Monopoly-Finance Capital and the Paradox of Accumulation

Monopoly-Finance Capital and the Paradox of Accumulation“, (coauthored with Robert W. McChesney, Foster listed first), Monthly Review vol. 61, no. 5 (October 2009), pp. 1-20.  DOI: 10.14452/MR-061-05-2009-09_1

This month marks the eightieth anniversary of the 1929 Stock Market Crash that precipitated the Great Depression of the 1930s. Ironically, this comes at the very moment that the capitalist system is celebrating having narrowly escaped falling into a similar abyss. The financial crash and the decline in output a year ago, following the collapse of Lehman Brothers, was as steep as at the beginning of the Great Depression. “For a while,” Paul Krugman wrote in the New York Times in August, “key economic indicators — world trade, world industrial production, even stock prices—were falling as fast or faster than they did in 1929-30. But in the 1930s the trend lines kept heading down. This time, the plunge appears to be ending after just one terrible year.” Big government, through the federal bailout and stimulus, as well as the shock-absorber effects of the continued payouts of unemployment and Social Security benefits, Medicare, etc., slowed the descent and helped the economy to level off, albeit at a point well below previous output.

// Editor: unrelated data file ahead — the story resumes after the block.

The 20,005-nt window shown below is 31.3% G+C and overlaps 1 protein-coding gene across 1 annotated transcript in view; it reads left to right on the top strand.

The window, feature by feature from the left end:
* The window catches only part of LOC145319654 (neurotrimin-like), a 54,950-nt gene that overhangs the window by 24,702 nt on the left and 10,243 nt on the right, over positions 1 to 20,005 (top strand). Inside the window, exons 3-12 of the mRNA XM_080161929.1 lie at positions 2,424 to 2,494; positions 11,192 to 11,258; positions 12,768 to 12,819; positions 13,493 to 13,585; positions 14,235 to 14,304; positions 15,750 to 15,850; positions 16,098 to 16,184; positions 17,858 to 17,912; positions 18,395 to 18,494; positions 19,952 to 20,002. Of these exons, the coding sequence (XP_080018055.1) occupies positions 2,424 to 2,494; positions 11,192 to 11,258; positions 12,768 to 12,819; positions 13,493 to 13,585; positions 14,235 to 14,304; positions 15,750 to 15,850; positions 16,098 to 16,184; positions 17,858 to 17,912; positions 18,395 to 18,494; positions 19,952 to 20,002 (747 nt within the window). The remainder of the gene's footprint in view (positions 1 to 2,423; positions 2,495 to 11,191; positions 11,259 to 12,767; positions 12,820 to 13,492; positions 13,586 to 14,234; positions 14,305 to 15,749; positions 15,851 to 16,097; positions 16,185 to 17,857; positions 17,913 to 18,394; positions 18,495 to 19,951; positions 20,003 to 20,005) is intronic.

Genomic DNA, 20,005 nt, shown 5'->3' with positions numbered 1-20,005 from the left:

• Reprinted in John F. Sitton, ed., Marx Today: Selected Works and Recent Debates (New York: Palgrave-Macmillan, 2010), 185-200.
  • Galician translation by Xosé Díaz Díaz in Terra e Tempo (no. 2, 2010),
  • Arabic translation by Thamer Al-Saffar, Civilized Dialogue, May 24, 2010,
  • Chinese transltion in Foreign Theoretical Trends,2010.
  • Turkish translations appears in Kapitalizmin Finansal Krizi, edited by Prof. Dr. Abdullah Ersoy (Ankara, Turkey: Imaj Publishing, 2011), 330pp; and in Monthly Review, Turkish edition, 26 (Istanbul: Kalkedon Publications, March 2011).
  • Bangla translation in Bangla Monthly Review, vol. 2. no. 2 (March 2010). Translation by Farooque Chowdhury.


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